But these things about "ubuntu hiding things" just mean that some of them are becoming obsolete. They miss the times when Linux was simple: kernel, userland, X server, applications. All clearly separated, all easy to grasp. With all these "new" things like udev, hal, upstart ("how do they dare to remove /etc/inittab?!?!?") ... they feel they're losing control. They no longer know everything. So the first reaction is refusal: Ubuntu must be bad.

    Ubuntu is great. I've used Debian for more than ten years, and I'm still using that for work. I love it: it works and it's rock solid (usually). It's well thought and sysadmin-friendly. I was a (bad) debian developer. But Ubuntu is good too. It works. And it's still Debian. All Debian goodies are there.

    And if many people are switching to Ubuntu, if the level of Ubuntu users is not so "elite" like Debian users, that's a good sign. It's new blood.

    We complain for years and years saying that Linux can be used by "normal users" (when, let's face it, we were pretty far from it), and now that it's becoming true, we are fearful of losing our aura of eliteness. We attack the ones that are achieving it because they're not "pure enough". What a band of jerks we are. How much insecurity lies in the bottom of the Linux community?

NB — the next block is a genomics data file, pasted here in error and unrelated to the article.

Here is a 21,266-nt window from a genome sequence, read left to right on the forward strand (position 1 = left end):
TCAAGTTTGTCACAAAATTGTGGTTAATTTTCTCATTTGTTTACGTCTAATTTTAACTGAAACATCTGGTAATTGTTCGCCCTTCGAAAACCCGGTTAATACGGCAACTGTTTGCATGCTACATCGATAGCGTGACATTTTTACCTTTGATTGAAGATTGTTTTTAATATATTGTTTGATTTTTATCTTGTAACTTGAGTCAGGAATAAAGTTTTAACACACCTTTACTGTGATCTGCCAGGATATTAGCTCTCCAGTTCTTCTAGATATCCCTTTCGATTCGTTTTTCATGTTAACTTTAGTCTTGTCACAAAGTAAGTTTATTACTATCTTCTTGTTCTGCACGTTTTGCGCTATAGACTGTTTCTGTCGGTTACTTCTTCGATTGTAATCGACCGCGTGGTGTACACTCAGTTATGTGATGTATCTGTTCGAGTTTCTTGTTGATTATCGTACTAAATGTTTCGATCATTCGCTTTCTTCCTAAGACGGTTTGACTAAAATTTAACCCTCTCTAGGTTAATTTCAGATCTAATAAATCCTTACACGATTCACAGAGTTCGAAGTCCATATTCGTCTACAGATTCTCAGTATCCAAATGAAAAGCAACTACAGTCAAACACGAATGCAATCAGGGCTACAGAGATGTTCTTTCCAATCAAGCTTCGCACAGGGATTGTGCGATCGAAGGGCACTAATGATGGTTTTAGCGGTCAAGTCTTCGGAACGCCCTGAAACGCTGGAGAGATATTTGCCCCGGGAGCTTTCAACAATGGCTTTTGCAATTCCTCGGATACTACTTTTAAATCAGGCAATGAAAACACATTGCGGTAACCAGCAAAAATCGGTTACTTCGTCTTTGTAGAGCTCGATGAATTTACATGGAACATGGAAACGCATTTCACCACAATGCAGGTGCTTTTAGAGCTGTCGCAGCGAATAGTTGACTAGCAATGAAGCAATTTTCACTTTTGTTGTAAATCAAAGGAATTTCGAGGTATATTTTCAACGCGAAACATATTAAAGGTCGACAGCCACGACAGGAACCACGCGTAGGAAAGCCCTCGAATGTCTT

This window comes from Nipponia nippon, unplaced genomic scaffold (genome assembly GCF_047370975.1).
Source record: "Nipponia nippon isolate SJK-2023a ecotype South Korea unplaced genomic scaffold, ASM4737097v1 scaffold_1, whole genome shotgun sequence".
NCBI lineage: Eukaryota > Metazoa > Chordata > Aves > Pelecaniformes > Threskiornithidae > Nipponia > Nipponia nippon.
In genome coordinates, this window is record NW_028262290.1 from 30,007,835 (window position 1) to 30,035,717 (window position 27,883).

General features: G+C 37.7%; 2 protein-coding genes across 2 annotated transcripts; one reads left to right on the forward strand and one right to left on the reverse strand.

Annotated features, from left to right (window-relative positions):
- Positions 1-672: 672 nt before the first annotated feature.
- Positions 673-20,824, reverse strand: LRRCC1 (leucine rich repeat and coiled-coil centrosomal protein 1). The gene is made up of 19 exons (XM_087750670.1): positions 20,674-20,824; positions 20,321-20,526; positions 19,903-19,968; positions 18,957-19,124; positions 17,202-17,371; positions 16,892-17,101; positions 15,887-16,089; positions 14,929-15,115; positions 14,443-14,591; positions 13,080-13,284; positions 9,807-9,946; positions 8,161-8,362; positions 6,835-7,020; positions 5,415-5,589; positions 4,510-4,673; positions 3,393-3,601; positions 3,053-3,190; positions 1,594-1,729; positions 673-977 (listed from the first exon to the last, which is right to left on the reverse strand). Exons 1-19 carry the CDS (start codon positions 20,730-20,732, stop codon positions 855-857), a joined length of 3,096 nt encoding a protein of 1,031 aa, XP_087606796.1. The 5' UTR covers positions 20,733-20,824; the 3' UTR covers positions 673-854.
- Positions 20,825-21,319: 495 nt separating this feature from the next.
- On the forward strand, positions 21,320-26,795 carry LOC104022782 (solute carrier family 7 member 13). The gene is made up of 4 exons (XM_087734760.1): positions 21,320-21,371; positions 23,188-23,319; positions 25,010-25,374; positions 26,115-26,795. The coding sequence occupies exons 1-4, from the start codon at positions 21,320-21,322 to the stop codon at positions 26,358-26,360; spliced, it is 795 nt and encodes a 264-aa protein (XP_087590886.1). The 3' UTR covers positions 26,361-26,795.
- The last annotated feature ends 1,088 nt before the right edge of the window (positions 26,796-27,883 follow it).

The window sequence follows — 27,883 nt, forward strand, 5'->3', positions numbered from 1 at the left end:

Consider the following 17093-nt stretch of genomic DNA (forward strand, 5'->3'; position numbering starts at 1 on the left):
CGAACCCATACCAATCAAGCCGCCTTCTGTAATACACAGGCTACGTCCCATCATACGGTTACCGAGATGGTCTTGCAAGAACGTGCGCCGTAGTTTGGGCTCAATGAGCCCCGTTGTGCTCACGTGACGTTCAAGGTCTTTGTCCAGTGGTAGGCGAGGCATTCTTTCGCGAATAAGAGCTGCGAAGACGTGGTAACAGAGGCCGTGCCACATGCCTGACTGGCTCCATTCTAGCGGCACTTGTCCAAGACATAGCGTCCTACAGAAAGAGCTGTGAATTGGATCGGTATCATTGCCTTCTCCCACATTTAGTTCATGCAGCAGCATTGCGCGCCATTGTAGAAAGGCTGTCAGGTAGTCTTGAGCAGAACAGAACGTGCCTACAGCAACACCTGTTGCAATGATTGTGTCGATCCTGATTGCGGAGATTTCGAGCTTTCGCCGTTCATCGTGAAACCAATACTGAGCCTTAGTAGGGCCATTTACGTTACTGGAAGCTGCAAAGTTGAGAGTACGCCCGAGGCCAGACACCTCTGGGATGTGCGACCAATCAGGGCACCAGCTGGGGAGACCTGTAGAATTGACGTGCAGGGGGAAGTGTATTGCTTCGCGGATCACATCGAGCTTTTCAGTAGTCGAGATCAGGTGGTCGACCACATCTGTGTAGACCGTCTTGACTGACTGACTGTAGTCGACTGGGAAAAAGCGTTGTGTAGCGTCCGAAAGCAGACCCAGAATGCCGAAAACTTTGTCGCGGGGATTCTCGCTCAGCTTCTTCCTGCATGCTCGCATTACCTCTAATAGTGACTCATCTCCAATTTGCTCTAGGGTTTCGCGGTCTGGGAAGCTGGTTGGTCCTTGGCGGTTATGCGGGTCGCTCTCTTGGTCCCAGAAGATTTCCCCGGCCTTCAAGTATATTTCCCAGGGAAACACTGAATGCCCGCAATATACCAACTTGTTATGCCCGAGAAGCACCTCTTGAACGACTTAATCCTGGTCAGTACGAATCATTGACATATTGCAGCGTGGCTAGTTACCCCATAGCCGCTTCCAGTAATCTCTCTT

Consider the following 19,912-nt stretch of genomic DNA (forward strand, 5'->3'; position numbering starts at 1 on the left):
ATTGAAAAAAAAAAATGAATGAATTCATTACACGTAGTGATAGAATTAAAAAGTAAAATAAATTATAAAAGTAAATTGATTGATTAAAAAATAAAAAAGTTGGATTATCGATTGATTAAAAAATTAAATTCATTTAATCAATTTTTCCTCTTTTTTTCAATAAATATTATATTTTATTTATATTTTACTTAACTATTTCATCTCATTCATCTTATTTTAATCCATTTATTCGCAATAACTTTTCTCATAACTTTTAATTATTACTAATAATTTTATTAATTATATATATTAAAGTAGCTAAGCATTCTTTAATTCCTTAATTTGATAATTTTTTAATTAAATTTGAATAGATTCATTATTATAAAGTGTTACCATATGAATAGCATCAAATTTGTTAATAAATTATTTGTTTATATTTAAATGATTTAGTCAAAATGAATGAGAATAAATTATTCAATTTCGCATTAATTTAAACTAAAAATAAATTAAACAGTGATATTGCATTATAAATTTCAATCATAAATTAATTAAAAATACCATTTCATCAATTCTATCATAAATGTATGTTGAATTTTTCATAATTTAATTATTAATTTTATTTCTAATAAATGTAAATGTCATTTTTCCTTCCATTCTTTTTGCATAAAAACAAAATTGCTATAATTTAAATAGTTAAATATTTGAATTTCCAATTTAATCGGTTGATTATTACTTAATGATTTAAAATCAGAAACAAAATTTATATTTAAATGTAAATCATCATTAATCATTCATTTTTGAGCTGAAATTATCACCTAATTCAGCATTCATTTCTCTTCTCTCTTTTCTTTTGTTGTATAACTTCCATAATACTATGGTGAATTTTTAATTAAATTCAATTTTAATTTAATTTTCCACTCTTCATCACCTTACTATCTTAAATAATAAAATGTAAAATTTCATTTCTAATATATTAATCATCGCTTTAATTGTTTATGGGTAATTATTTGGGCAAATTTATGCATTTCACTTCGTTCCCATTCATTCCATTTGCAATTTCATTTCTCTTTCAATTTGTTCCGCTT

We can't live in our ivory tower of perfect freedom and simplicity forever. Get out a bit and talk to real people. Ubuntu is Debian for real people.

  • pfft (Score:3, Insightful)

    by rphenix (1454817) on Saturday January 17, 2009 @03:33AM (#26494701)
    "The numbers reveal, for instance, that 86 percent of Ubuntu machines use the proprietary NVidia driver, where only a mere sliver of Debian machines do." What do most people use for a server? Debian workstation? Ubuntu. Servers don't need fancy graphics no need for nvidia binary!

"Irrationality is the square root of all evil" -- Douglas Hofstadter